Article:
Skolans skyldighet att förhindra kränkande behandling av elever : En rättsvetenskaplig studie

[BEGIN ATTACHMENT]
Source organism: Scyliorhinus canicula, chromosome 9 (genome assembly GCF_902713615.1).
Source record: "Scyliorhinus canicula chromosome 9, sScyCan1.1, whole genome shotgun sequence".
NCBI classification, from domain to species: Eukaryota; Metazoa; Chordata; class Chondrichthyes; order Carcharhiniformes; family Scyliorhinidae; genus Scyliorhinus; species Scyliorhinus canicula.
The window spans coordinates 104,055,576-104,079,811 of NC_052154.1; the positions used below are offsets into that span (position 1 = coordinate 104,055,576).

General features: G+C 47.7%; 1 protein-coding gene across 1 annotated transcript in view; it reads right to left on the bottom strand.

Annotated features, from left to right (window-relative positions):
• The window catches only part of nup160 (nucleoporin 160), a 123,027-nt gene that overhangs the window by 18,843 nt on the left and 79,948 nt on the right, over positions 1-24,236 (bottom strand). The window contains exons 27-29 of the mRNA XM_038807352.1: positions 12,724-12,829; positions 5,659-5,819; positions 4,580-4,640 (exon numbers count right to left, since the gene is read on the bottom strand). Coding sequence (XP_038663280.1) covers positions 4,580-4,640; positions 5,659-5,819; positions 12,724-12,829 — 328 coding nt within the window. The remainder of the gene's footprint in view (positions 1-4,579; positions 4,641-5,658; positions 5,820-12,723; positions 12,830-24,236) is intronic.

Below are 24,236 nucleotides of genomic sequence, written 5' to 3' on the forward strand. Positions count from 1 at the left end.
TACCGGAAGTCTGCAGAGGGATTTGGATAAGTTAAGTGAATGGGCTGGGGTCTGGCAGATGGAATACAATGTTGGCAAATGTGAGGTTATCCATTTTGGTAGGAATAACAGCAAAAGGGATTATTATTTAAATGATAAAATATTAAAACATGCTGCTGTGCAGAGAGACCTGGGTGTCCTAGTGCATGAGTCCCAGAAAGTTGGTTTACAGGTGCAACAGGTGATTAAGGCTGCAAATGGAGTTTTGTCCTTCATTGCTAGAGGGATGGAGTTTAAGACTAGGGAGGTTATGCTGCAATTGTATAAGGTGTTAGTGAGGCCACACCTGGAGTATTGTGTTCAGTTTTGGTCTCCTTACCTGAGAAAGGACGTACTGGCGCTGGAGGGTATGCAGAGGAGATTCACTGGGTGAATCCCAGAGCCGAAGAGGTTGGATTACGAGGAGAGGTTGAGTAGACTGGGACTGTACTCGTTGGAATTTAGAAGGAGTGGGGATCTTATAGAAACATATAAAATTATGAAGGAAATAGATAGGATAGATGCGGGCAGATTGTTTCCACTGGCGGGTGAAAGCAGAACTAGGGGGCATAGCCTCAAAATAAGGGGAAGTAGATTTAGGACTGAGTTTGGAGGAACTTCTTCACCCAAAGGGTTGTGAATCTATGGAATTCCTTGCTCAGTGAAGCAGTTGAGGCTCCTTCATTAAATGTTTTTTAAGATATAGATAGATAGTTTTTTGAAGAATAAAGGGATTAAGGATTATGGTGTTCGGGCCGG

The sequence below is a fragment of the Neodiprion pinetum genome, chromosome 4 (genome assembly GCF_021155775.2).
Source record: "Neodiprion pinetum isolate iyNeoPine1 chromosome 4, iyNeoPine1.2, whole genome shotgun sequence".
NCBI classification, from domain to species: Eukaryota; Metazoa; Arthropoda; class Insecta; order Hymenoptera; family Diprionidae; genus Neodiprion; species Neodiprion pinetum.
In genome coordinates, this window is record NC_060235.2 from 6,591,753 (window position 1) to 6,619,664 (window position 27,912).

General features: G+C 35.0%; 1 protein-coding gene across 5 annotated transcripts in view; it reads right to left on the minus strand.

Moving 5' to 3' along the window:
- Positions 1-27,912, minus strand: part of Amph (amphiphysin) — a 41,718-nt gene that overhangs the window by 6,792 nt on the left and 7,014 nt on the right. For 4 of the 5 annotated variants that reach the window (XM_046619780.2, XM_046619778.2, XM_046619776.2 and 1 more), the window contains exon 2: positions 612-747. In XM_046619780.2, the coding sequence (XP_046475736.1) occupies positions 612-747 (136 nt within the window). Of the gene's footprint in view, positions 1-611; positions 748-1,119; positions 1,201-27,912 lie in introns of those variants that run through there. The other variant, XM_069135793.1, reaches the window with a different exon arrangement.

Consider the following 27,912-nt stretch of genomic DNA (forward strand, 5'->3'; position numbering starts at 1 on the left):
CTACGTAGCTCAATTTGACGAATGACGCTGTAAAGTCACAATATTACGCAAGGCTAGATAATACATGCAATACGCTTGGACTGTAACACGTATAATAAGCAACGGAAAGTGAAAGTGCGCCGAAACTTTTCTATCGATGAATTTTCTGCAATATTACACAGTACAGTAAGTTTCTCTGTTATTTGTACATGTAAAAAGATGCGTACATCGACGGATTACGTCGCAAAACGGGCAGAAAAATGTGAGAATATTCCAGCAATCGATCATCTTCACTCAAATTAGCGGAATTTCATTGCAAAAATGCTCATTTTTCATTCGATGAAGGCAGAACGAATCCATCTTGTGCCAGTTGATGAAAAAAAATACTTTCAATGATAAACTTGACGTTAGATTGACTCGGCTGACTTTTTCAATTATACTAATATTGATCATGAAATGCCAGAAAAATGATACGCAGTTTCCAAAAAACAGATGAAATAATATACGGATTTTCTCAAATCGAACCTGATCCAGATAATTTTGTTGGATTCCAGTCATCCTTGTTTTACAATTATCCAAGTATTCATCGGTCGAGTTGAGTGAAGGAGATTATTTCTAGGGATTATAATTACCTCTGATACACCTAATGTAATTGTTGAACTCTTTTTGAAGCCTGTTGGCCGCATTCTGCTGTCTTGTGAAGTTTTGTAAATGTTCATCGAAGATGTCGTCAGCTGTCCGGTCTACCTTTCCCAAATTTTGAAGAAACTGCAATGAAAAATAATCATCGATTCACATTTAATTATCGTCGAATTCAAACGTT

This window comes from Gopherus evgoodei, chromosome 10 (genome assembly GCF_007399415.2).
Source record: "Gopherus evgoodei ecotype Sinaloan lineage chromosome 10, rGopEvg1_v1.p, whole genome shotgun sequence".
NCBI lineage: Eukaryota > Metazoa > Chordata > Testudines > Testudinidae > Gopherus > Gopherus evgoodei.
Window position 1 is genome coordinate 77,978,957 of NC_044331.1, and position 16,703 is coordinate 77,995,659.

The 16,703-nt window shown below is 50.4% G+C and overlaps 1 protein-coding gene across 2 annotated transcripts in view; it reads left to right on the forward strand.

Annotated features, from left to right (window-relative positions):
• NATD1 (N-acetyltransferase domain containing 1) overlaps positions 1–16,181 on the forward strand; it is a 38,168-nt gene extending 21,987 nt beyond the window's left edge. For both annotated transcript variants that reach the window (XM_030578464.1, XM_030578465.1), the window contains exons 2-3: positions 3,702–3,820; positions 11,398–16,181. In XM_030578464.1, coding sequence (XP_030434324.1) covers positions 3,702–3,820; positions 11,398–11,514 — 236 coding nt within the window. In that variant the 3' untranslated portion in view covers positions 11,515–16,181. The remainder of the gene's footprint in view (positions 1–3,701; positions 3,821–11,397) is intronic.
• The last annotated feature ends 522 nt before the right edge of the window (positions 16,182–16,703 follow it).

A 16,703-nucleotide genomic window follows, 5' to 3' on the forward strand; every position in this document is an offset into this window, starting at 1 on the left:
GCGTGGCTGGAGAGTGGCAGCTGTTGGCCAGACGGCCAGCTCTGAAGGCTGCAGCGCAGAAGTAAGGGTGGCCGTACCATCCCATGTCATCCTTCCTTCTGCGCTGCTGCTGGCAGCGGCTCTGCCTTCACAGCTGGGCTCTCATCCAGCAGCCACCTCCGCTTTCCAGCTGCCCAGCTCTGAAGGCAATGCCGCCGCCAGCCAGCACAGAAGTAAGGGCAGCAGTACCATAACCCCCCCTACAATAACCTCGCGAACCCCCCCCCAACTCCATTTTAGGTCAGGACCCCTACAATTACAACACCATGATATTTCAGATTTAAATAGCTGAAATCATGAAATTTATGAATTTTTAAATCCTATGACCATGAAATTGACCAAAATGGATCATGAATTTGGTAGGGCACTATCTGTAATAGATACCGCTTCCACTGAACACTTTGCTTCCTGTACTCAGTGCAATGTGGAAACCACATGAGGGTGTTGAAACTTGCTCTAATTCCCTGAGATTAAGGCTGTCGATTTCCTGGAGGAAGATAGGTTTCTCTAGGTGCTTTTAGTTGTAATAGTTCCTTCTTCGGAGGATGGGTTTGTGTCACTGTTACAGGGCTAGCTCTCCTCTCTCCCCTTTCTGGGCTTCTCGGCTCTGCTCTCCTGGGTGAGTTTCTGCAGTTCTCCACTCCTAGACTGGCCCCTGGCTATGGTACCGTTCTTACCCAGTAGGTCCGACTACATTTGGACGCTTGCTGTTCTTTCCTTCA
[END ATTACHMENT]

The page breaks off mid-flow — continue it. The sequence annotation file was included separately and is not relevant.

Sammanfattning: This doctoral thesis examines schools' responsibility to prevent degrading treatment of children and students under the Swedish Education Act. With the support of empirical studies, the aim is to examine and problematize whether the provisions in the Education Act against degrading treatment can be regarded as effective. The purpose also includes reflecting on factors that could potentially increase the effectiveness of the degrading treatment provisions.Using a theory of effective legislation, the thesis argues that effective laws should be a central objective in all legal systems. If laws are ineffective, there is a risk that the shortcomings they are intended to remedy remain unfulfilled and the goals they are designed to meet are not realized. The word "effectiveness" referred to in the thesis is based on three criteria, namely:Purpose (what goals the law is expected to achieve);Context (how well the law fits into a legal system in general);Design (how the goals are intended to be realized, by what means this will take place, and how this information is communicated).It is argued in this thesis that the purpose of the Education Act’s provisions against degrading treatment are three in total, namely: 1) to work actively to prevent degrading treatment, 2) to educate children about their human rights, and to 3) bring about a school environment with zero tolerance against degrading treatment, bullying and harassment. It is also argued that one of the provisions - the goal of zero tolerance against degrading treatment - does not lend itself to effectiveness, as it is impossible to fulfil. Whilst the Education Act fits well into the international legal context framed by the United Nations Convention on the Rights of the Child, there are several contextual problems in relation to the Swedish Discrimination Act and the Swedish Constitution (Sw Regeringsformen) that lead to ineffectiveness. The context flaws regarding the Swedish Discrimination Act and the Swedish Constitution mainly concerns norm collisions and overlapping regulations. Finally, certain design flaws affect the overall effectiveness of the provisions against degrading treatment contained in the Education Act. For instance, the fundamental concept of degrading treatment is not explained, and the width of the responsibility for Swedish schools is not made clear.Regarding the factors that could potentially increase the effectiveness of the degrading treatment provisions it is argued in the thesis that it should be made clear by the legislator that there is no goal of zero tolerance against degrading treatment in the Education Act, but a responsibility for the schools to work actively to prevent degrading treatment and to educate children about their human rights. It is also argued that the Education Act should be merged with the Discrimination Act when it comes to provisions against degrading treatment and harassment in schools, mainly to avoid norm collisions within the legal context of the Education Act. Lastly it is argued that the design of the Education Act could be improved by explaining important concepts such as degrading treatment and responsibility.
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